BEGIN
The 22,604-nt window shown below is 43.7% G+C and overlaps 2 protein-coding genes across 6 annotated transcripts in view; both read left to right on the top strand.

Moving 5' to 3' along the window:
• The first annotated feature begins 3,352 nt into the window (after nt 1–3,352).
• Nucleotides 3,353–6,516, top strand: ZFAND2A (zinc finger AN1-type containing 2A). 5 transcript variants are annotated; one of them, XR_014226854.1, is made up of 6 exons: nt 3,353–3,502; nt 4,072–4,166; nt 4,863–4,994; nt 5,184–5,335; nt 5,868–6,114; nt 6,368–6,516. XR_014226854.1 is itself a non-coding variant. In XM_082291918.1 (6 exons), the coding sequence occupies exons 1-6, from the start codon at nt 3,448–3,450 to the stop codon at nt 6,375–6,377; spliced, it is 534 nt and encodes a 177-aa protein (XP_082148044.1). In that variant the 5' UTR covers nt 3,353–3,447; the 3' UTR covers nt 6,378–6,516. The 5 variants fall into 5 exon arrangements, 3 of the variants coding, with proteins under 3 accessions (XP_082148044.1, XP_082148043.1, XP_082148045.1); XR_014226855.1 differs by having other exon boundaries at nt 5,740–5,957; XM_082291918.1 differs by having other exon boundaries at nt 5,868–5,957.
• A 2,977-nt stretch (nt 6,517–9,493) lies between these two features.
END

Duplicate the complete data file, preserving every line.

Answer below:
The 22,604-nt window shown below is 43.7% G+C and overlaps 2 protein-coding genes across 6 annotated transcripts in view; both read left to right on the top strand.

Moving 5' to 3' along the window:
• The first annotated feature begins 3,352 nt into the window (after nt 1–3,352).
• Nucleotides 3,353–6,516, top strand: ZFAND2A (zinc finger AN1-type containing 2A). 5 transcript variants are annotated; one of them, XR_014226854.1, is made up of 6 exons: nt 3,353–3,502; nt 4,072–4,166; nt 4,863–4,994; nt 5,184–5,335; nt 5,868–6,114; nt 6,368–6,516. XR_014226854.1 is itself a non-coding variant. In XM_082291918.1 (6 exons), the coding sequence occupies exons 1-6, from the start codon at nt 3,448–3,450 to the stop codon at nt 6,375–6,377; spliced, it is 534 nt and encodes a 177-aa protein (XP_082148044.1). In that variant the 5' UTR covers nt 3,353–3,447; the 3' UTR covers nt 6,378–6,516. The 5 variants fall into 5 exon arrangements, 3 of the variants coding, with proteins under 3 accessions (XP_082148044.1, XP_082148043.1, XP_082148045.1); XR_014226855.1 differs by having other exon boundaries at nt 5,740–5,957; XM_082291918.1 differs by having other exon boundaries at nt 5,868–5,957.
• A 2,977-nt stretch (nt 6,517–9,493) lies between these two features.